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Zisco strengthens corporate governance issues

The Zimbabwe Iron and Steel Company (ZISCO) is strengthening corporate governance systems to enhance its attractiveness to investors, a Cabinet minister has revealed. 

Industry and Commerce Minister Dr Sekai Nzenza, told The Herald Finance & Business that board compact and charter was signed and all corporate governance, performance management and loss control systems were now in place.  

A forensic audit was underway while an internal auditing function has been set up for the group and subsidiaries including Lancashire Steel, ZimChem and Buchwa.  

“ZISCO is going ahead with the two pronged approach of engaging local investors for the low hanging fruits and at the same time
soliciting for external investors for the total resuscitation of the company,” said Minister Nzenza. 

“The short-term thrust for ZISCO has seen the solidifying of the ZISCO’s group human capital.  

“The significant departments such as finance, human resources, administration, security, marketing and legal have been restructured to meet the new challenges for the full resuscitation of ZISCO. Lancashire Steel and BIMCO are on the hunt for new general managers to lead the short to medium term transformation of ZISCO.”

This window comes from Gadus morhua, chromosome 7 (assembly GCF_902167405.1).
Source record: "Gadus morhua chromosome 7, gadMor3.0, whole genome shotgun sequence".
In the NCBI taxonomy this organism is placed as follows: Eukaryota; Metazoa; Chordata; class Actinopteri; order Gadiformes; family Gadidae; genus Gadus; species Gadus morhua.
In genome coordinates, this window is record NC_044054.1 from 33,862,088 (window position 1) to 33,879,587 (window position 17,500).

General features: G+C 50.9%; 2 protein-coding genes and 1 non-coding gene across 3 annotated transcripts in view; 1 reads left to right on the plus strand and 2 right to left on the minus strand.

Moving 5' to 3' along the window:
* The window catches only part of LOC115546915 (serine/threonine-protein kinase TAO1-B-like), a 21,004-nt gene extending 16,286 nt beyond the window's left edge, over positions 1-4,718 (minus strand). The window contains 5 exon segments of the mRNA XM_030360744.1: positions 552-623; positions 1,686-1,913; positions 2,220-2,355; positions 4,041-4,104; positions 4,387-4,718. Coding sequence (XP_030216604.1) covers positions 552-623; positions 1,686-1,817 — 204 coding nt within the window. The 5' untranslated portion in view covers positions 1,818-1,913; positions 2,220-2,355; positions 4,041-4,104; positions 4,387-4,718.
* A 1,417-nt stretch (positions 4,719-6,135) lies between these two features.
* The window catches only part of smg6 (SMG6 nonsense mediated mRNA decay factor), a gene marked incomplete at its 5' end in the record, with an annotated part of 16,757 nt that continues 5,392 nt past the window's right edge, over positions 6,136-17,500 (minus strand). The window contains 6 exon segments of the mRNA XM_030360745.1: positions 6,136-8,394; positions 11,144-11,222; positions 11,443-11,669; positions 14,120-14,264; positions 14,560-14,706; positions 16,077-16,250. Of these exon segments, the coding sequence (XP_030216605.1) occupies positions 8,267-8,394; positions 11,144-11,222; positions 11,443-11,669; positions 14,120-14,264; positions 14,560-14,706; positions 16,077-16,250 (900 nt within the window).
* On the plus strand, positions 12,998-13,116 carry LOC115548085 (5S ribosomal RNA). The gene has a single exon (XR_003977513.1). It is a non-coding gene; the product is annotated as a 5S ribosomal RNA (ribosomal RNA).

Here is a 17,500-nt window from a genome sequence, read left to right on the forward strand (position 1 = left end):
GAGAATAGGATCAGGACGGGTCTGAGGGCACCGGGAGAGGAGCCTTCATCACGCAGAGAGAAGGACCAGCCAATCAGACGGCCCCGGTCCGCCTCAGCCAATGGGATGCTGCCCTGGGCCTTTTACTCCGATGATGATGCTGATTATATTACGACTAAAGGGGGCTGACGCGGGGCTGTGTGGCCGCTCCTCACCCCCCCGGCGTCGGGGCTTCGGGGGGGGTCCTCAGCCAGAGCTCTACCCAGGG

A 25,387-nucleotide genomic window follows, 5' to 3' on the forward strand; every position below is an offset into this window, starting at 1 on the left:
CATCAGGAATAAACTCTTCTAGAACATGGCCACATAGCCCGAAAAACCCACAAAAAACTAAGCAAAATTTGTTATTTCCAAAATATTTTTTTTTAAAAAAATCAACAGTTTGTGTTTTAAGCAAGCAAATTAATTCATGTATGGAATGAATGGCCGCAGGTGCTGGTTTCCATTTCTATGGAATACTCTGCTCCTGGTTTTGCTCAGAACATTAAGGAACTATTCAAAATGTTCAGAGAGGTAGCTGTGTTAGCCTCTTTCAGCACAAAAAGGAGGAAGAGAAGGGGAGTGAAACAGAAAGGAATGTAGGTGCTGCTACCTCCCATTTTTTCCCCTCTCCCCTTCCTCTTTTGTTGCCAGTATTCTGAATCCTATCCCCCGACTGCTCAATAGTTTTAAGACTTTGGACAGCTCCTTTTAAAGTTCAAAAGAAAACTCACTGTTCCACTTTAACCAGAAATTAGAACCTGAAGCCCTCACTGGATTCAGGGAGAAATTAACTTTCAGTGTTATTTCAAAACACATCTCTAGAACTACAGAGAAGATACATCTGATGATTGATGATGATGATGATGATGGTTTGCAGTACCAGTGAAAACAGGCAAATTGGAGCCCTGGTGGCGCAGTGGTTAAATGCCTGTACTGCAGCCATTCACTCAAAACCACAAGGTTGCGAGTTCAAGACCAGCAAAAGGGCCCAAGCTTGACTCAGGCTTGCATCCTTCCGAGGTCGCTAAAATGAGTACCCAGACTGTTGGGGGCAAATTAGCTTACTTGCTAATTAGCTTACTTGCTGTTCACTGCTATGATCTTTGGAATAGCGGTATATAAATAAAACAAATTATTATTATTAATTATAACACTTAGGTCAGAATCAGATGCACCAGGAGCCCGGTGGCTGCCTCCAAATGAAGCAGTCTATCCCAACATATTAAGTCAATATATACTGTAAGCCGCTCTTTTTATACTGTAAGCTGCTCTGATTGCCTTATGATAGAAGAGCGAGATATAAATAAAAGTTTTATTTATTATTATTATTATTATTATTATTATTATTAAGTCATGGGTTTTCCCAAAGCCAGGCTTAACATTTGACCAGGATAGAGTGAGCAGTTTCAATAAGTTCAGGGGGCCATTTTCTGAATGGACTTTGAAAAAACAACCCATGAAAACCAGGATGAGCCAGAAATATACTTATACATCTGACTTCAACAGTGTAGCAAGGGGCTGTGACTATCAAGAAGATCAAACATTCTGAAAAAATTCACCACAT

The iron and steel industry remains crucial for economic growth and development as it has major spin-offs to other industries upstream or downstream.  

It supports the energy sector through its high demand for energy inputs; the mining sector by providing raw materials such as ore and limestone and the manufacturing sector by supplying raw materials. 

The Government is already developing a strategy to build capacity throughout the value chain of the iron and steel industry. 

Since 2006, several offers for ZISCO were made by global steel giants including Essar Holdings, Jindal Steel & Power and Global Steel Holdings of India, but all collapsed partly due to lengthy approval processes. 

A major foreign currency earner before independence in 1980, ZISCO hasn’t produced since 2008 and its demise is largely blamed on mismanagement and lack of funds to upgrade the aging equipment. 

The plant had the capacity to produce one million tonnes of steel per year. 

“The Government is focused on resuscitating ZISCO through various strategies that entail use of technology and innovation as well as harnessing inward opportunities for organic growth while working closely with local and external investors.  

“This will be done through courting new investors who will bring technology and skills transfer to ZISCO,” said Dr Nzenza. 

ZISCO is 91 percent owned by the Government. 

The remaining 9 percent is held by Louth Minerals SA (3 percent), Tonexin Investments (2,8 percent), Stewarts and Lloyds (Overseas) (1,76 percent), Franconian Investments (0,81 percent), Amzim Limited (0,75 percent) and Zambia Copper Investment Limited (0,13 percent). Herald

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